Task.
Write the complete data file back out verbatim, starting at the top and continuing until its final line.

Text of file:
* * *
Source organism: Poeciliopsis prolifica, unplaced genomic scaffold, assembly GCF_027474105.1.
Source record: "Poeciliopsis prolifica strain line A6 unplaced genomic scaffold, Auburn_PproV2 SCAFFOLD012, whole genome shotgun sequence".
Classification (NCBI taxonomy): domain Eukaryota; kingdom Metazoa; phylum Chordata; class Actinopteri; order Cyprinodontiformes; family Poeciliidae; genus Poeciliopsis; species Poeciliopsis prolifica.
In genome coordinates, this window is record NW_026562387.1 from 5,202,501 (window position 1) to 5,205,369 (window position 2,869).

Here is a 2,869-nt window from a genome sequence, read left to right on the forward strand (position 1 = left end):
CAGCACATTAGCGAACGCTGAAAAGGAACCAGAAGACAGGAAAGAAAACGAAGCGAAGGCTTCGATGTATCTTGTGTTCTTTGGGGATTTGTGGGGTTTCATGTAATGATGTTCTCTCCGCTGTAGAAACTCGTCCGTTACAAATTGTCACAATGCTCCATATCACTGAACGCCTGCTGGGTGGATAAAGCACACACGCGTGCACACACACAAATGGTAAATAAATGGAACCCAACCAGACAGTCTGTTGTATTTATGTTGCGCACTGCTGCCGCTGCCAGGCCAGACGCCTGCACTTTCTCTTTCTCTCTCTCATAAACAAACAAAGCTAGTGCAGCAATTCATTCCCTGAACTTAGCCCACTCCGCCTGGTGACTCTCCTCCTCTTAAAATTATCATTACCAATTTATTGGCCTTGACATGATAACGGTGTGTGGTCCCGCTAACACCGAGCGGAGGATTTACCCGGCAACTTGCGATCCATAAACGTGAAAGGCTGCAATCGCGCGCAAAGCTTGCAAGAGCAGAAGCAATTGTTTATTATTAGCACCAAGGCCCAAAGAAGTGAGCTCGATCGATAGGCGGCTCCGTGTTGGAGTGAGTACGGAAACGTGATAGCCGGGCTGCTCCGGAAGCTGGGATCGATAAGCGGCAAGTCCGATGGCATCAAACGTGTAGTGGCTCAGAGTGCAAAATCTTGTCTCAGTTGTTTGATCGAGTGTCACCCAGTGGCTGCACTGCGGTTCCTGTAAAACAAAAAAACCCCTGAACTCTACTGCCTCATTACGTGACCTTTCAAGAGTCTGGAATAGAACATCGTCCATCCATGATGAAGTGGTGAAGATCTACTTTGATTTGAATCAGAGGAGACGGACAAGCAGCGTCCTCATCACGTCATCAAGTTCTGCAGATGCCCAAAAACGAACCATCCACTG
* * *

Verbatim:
Source organism: Poeciliopsis prolifica, unplaced genomic scaffold, assembly GCF_027474105.1.
Source record: "Poeciliopsis prolifica strain line A6 unplaced genomic scaffold, Auburn_PproV2 SCAFFOLD012, whole genome shotgun sequence".
Classification (NCBI taxonomy): domain Eukaryota; kingdom Metazoa; phylum Chordata; class Actinopteri; order Cyprinodontiformes; family Poeciliidae; genus Poeciliopsis; species Poeciliopsis prolifica.
In genome coordinates, this window is record NW_026562387.1 from 5,202,501 (window position 1) to 5,205,369 (window position 2,869).

Here is a 2,869-nt window from a genome sequence, read left to right on the forward strand (position 1 = left end):
CAGCACATTAGCGAACGCTGAAAAGGAACCAGAAGACAGGAAAGAAAACGAAGCGAAGGCTTCGATGTATCTTGTGTTCTTTGGGGATTTGTGGGGTTTCATGTAATGATGTTCTCTCCGCTGTAGAAACTCGTCCGTTACAAATTGTCACAATGCTCCATATCACTGAACGCCTGCTGGGTGGATAAAGCACACACGCGTGCACACACACAAATGGTAAATAAATGGAACCCAACCAGACAGTCTGTTGTATTTATGTTGCGCACTGCTGCCGCTGCCAGGCCAGACGCCTGCACTTTCTCTTTCTCTCTCTCATAAACAAACAAAGCTAGTGCAGCAATTCATTCCCTGAACTTAGCCCACTCCGCCTGGTGACTCTCCTCCTCTTAAAATTATCATTACCAATTTATTGGCCTTGACATGATAACGGTGTGTGGTCCCGCTAACACCGAGCGGAGGATTTACCCGGCAACTTGCGATCCATAAACGTGAAAGGCTGCAATCGCGCGCAAAGCTTGCAAGAGCAGAAGCAATTGTTTATTATTAGCACCAAGGCCCAAAGAAGTGAGCTCGATCGATAGGCGGCTCCGTGTTGGAGTGAGTACGGAAACGTGATAGCCGGGCTGCTCCGGAAGCTGGGATCGATAAGCGGCAAGTCCGATGGCATCAAACGTGTAGTGGCTCAGAGTGCAAAATCTTGTCTCAGTTGTTTGATCGAGTGTCACCCAGTGGCTGCACTGCGGTTCCTGTAAAACAAAAAAACCCCTGAACTCTACTGCCTCATTACGTGACCTTTCAAGAGTCTGGAATAGAACATCGTCCATCCATGATGAAGTGGTGAAGATCTACTTTGATTTGAATCAGAGGAGACGGACAAGCAGCGTCCTCATCACGTCATCAAGTTCTGCAGATGCCCAAAAACGAACCATCCACTG